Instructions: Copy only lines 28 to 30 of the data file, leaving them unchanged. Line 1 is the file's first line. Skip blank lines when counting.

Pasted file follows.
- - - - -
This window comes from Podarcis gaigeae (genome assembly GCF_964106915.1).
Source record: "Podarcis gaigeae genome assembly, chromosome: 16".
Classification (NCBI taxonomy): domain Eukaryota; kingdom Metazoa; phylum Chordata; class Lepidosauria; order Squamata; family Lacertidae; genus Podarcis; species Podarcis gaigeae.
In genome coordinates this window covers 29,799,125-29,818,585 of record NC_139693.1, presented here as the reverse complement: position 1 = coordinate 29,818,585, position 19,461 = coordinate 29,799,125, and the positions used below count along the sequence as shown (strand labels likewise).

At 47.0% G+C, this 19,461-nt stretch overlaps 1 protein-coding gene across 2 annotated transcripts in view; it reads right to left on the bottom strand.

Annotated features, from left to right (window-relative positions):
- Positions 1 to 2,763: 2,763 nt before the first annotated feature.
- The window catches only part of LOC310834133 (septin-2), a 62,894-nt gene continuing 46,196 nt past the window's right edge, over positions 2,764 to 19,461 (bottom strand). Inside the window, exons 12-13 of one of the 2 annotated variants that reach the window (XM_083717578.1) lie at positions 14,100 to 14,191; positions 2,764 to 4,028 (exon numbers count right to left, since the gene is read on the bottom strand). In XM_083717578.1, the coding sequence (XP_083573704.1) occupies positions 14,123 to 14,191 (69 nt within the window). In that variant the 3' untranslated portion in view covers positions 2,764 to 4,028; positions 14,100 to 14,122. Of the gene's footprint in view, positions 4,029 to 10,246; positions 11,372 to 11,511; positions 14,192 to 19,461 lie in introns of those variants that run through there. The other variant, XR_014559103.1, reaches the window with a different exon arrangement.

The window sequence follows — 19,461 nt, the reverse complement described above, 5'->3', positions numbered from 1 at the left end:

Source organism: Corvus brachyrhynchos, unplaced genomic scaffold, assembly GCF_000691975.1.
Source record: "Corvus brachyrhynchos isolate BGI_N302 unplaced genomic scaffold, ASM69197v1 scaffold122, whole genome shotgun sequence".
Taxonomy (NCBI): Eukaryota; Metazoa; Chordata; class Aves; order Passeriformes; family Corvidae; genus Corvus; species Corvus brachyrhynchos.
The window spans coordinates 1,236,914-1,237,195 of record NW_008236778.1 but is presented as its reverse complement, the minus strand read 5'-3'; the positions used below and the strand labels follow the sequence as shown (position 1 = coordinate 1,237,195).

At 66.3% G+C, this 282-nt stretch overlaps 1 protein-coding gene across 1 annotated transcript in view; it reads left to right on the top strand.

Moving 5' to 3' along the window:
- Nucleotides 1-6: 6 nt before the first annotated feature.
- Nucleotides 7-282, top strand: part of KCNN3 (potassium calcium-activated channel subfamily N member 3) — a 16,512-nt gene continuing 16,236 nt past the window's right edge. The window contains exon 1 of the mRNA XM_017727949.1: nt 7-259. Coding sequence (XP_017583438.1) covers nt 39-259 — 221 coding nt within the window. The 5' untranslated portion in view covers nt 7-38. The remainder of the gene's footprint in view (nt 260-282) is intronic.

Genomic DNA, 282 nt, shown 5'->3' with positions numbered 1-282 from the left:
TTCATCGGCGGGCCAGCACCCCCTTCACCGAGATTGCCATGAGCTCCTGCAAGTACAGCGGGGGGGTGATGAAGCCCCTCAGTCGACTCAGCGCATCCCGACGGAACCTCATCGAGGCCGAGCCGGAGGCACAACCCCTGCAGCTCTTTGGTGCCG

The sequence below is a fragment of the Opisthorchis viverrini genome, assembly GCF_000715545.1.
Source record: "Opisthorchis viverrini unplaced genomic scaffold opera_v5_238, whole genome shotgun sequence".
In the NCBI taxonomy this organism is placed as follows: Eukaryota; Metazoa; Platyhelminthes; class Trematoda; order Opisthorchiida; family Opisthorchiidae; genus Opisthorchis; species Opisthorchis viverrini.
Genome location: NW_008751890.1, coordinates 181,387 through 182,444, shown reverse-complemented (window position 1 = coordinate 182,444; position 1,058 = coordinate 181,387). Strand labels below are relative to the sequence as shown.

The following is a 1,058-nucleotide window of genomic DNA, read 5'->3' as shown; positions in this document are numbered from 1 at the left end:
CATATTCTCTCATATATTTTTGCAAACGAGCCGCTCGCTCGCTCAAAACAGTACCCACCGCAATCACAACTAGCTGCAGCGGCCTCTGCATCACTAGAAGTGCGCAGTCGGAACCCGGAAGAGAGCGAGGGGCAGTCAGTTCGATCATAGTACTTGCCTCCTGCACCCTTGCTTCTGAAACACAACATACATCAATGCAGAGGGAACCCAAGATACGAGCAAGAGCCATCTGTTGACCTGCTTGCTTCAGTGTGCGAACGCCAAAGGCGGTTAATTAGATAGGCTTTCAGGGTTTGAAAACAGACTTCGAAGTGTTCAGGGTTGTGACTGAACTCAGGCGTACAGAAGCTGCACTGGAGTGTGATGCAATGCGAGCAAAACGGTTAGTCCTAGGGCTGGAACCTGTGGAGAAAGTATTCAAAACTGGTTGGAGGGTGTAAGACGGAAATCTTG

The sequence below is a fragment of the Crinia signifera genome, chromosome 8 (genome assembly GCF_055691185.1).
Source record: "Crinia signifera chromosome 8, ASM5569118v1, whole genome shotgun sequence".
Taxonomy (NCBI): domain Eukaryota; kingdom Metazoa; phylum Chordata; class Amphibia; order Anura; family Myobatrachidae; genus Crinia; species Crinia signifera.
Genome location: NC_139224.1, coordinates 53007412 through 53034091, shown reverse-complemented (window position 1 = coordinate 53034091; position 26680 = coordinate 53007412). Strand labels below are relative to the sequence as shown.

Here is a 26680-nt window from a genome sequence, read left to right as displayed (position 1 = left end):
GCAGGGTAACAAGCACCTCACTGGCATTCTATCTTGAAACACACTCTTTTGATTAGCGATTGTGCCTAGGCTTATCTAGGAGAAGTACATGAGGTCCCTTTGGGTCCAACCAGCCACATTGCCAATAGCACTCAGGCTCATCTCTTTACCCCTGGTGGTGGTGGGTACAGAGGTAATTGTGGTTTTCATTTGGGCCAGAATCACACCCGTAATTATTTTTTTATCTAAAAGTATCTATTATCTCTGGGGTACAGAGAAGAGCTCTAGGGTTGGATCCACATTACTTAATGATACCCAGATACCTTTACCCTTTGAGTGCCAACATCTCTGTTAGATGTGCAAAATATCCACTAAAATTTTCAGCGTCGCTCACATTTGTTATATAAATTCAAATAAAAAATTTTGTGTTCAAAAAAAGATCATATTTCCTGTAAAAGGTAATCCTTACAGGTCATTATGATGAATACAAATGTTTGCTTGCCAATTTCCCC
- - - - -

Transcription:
Taxonomy (NCBI): domain Eukaryota; kingdom Metazoa; phylum Chordata; class Amphibia; order Anura; family Myobatrachidae; genus Crinia; species Crinia signifera.
Genome location: NC_139224.1, coordinates 53007412 through 53034091, shown reverse-complemented (window position 1 = coordinate 53034091; position 26680 = coordinate 53007412). Strand labels below are relative to the sequence as shown.

Here is a 26680-nt window from a genome sequence, read left to right as displayed (position 1 = left end):